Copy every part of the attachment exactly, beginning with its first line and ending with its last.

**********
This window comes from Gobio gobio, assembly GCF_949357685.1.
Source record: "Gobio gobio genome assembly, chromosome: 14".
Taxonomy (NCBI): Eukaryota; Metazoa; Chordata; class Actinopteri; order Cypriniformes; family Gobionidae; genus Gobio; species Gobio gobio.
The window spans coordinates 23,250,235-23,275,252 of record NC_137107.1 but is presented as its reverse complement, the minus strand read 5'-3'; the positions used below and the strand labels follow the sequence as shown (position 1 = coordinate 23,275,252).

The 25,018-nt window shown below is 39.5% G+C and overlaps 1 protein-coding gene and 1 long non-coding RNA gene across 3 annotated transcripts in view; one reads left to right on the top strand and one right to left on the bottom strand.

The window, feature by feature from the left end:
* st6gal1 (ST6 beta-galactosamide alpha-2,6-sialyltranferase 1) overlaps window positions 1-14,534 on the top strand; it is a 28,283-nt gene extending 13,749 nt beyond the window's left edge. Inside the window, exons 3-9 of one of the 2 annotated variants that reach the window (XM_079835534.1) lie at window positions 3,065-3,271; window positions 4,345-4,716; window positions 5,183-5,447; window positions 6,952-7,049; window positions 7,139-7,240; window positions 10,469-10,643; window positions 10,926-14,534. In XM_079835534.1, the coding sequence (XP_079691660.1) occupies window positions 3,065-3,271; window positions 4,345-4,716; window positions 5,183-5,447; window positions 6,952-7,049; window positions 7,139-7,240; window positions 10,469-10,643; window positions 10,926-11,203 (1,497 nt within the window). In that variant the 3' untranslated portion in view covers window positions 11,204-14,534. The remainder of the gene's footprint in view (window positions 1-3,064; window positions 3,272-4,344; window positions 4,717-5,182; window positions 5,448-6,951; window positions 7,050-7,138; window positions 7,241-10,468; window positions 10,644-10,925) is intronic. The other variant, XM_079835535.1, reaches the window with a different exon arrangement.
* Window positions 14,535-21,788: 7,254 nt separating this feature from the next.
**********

This window comes from Gobio gobio, assembly GCF_949357685.1.
Source record: "Gobio gobio genome assembly, chromosome: 14".
Taxonomy (NCBI): Eukaryota; Metazoa; Chordata; class Actinopteri; order Cypriniformes; family Gobionidae; genus Gobio; species Gobio gobio.
The window spans coordinates 23,250,235-23,275,252 of record NC_137107.1 but is presented as its reverse complement, the minus strand read 5'-3'; the positions used below and the strand labels follow the sequence as shown (position 1 = coordinate 23,275,252).

The 25,018-nt window shown below is 39.5% G+C and overlaps 1 protein-coding gene and 1 long non-coding RNA gene across 3 annotated transcripts in view; one reads left to right on the top strand and one right to left on the bottom strand.

The window, feature by feature from the left end:
* st6gal1 (ST6 beta-galactosamide alpha-2,6-sialyltranferase 1) overlaps window positions 1-14,534 on the top strand; it is a 28,283-nt gene extending 13,749 nt beyond the window's left edge. Inside the window, exons 3-9 of one of the 2 annotated variants that reach the window (XM_079835534.1) lie at window positions 3,065-3,271; window positions 4,345-4,716; window positions 5,183-5,447; window positions 6,952-7,049; window positions 7,139-7,240; window positions 10,469-10,643; window positions 10,926-14,534. In XM_079835534.1, the coding sequence (XP_079691660.1) occupies window positions 3,065-3,271; window positions 4,345-4,716; window positions 5,183-5,447; window positions 6,952-7,049; window positions 7,139-7,240; window positions 10,469-10,643; window positions 10,926-11,203 (1,497 nt within the window). In that variant the 3' untranslated portion in view covers window positions 11,204-14,534. The remainder of the gene's footprint in view (window positions 1-3,064; window positions 3,272-4,344; window positions 4,717-5,182; window positions 5,448-6,951; window positions 7,050-7,138; window positions 7,241-10,468; window positions 10,644-10,925) is intronic. The other variant, XM_079835535.1, reaches the window with a different exon arrangement.
* Window positions 14,535-21,788: 7,254 nt separating this feature from the next.